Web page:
And Now for Something Completely Different

Posted: June 18, 2016 in Things of Faith

I’ll begin by confessing to sneaking to watch “Monty Python’s Flying Circus” while myand-now-for-something-completely-different-monty-python parents were either at work or away when I was a child. I suppose the effects of that show have contributed to my sometimes irreverent humor. Anyway, there was a certain bit within the show introduced by the words “and now for something completely different” that broke the train of comic thought and usually led to the utter ridiculous. What makes this so funny is that it is often representative of the life we experience. The irony is dense particularly when we look at the vast contrasts of life on this planet.

At one moment one could be sitting beside a peaceful stream admiring the flying and singing creatures all around while simultaneously in another part of the world people are being killed because of who they are. Such contrasts between beauty and suffering, life and death, joy and deep sorrow are abundant. I once read in a little book written by Gwendolen Greene concerning her uncle, that “Love and joy are the way; for joy without love could have no being: love and joy together, springing up united from suffering here below, rise in adoration to find God.”[1] Von Hügel’s striking statements about suffering and life left me confused and disturbed equally. I resisted his dialectic of suffering and joy. I couldn’t get my mind around statements like, “no joy without suffering.”[2]

In a world where terrorism is an everyday word and where immigrants and refugees are at best feared and at worst detested, how could anyone accept suffering as a way to joy? Ridiculous is not even an appropriate word. It is utterly scandalous to consider such concepts when the depths of suffering are unspeakable. And yet somewhere in my mind his words ring true. What I have come to learn is that while suffering is an effect of the present evil in this fractured world in which we live, von Hügel’s statement can only be acceptably considered from a particular perspective. As he directed his niece even to the last days of his life, he consistently emphasized prayer, suffering, caring, love and joy. Prayer was the practice. Suffering was to be endured as both a result of caring and loving deeply, and as a formative process of the soul being postured in adoration of God through Christ resulting in joy. It was in this sense that he saw love and joy “united from suffering here below.”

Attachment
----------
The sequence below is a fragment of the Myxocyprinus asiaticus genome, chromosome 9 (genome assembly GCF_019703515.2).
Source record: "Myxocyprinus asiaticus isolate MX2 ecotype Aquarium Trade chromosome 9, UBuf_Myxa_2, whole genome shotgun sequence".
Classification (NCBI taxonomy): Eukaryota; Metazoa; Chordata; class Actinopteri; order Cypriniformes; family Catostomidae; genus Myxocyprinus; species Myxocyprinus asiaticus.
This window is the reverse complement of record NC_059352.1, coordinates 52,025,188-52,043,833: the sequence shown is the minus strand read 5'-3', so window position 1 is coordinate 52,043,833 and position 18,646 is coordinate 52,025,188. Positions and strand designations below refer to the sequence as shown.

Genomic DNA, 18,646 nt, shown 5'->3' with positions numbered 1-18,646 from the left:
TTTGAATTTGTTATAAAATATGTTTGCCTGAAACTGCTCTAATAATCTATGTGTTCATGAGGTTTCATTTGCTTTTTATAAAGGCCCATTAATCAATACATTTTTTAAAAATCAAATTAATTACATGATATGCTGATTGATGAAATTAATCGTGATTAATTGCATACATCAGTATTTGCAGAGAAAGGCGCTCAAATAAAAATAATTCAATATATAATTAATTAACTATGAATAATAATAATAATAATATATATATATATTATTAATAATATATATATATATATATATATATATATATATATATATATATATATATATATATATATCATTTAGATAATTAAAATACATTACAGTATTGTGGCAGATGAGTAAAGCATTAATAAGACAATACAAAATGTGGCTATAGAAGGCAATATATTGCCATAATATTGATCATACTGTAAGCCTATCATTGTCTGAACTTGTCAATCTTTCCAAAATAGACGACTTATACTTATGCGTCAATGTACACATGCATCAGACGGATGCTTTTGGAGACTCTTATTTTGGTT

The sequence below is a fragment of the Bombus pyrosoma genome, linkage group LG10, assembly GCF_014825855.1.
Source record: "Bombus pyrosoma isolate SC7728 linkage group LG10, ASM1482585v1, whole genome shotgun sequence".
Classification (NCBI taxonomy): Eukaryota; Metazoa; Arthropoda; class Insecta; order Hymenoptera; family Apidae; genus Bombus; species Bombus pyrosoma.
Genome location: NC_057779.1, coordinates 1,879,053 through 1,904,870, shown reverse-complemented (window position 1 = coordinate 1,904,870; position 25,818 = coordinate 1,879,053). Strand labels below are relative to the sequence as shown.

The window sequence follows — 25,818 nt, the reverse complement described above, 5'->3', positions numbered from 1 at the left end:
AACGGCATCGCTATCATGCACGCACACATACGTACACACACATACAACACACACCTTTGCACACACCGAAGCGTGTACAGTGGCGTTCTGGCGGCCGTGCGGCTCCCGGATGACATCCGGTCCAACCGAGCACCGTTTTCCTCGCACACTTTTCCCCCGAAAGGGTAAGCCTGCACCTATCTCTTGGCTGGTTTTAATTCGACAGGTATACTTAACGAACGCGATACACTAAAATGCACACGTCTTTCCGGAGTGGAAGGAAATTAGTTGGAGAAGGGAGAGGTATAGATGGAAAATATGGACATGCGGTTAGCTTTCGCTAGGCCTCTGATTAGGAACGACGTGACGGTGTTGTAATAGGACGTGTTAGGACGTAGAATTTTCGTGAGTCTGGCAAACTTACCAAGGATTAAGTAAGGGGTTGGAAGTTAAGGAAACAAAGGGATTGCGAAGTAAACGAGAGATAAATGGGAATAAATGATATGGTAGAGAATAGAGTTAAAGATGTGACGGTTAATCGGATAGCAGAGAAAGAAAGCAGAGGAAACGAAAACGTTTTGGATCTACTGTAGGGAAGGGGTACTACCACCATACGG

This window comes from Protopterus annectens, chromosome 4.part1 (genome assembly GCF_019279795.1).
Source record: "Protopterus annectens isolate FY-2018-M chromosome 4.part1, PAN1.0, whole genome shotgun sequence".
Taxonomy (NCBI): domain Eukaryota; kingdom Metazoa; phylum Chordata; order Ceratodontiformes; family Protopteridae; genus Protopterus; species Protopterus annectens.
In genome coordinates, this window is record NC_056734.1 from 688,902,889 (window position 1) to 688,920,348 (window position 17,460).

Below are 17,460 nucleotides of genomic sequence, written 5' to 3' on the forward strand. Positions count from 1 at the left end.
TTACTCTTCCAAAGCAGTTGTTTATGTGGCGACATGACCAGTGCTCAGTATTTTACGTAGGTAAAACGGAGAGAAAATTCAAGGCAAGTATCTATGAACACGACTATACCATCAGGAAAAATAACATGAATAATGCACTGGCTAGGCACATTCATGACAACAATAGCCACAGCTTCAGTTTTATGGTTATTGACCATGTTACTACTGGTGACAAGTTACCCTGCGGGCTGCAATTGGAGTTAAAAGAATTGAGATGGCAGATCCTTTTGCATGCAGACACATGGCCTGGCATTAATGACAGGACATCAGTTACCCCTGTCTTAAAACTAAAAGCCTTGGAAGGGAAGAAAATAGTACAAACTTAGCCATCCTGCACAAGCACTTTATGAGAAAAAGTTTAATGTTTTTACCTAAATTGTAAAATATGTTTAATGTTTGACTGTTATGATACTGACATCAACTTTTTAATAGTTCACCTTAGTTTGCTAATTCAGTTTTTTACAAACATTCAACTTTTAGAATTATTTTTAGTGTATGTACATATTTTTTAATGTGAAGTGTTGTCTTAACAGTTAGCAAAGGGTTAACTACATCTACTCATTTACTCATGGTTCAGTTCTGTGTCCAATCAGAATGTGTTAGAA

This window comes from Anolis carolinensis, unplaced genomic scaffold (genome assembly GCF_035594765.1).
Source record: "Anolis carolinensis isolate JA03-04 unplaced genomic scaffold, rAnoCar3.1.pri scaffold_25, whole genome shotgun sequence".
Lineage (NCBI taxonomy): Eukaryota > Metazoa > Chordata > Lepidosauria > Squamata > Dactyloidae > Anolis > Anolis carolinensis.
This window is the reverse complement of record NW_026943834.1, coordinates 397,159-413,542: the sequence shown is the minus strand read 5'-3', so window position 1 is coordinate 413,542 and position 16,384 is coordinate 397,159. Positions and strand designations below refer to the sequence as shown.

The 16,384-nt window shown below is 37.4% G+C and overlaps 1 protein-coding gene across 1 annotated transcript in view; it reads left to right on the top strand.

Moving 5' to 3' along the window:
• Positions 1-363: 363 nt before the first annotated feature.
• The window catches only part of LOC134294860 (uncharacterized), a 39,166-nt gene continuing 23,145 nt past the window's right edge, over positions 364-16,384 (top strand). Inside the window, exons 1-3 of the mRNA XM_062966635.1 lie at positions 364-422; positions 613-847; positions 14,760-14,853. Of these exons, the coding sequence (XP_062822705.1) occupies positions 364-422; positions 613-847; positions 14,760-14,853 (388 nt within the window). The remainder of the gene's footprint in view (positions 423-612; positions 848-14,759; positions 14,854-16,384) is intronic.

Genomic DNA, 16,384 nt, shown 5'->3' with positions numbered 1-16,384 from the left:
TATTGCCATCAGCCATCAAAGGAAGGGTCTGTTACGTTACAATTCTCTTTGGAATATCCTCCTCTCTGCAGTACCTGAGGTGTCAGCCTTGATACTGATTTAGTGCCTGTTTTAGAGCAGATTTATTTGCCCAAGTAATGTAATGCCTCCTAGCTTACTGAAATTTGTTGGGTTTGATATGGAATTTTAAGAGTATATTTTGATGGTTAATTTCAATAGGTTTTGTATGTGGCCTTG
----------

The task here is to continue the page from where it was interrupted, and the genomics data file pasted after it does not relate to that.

What he was instructing was for his niece to love as Christ loved, to care deeply enough to create the vulnerability to suffer—even for others. What is difficult is that in a world where people can go for an evening out only to end up murdered any thought of suffering brings the unbearable pain of loss—loss  of life, loss of joy, loss of love. . . In such a context it is tempting to close ourselves off from others. It is tempting to allow the hatred and violence of this world to infect us with this mortal disease. In the face of such experiences human beings tend to end such times of suffering by further expressions of hatred. We will go as far as necessary to end the suffering even to the point of acts of violence. Such suffering easily gives birth to the faith killing disease of fear. As it is, contemporary society suffers from a terrible case of fear. John in his letter to the church said that “perfect love casts out all fear” (1 Jn. 4:16ff).

As difficult as it may seem sometimes, this is precisely why what von Hügel taught his niece is exactly what the church must live out now. Rather than succumbing to the temptation of reacting to such events from a place of fear, followers of Jesus have no choice but to pick up the cross and follow in the way of love that endures suffering. It is certainly not the way of the world which exacerbates these events with bombastic finger pointing avoiding the effects of caring and loving deeply. While these words are essentially easy, what is of most importance is the way that we live in response to these events. Does the Christian life present the world with a different way or is it just another loud voice offering the same message with different words as everyone else? I pretty sure it’s time for something entirely different.

[1] Gwendolen Greene, Letters from Baron Friedrich von Hügel to a Niece (London: J.M. Dent & Sons, LTD, 1928), xlv.

[2] Greene, xliii.

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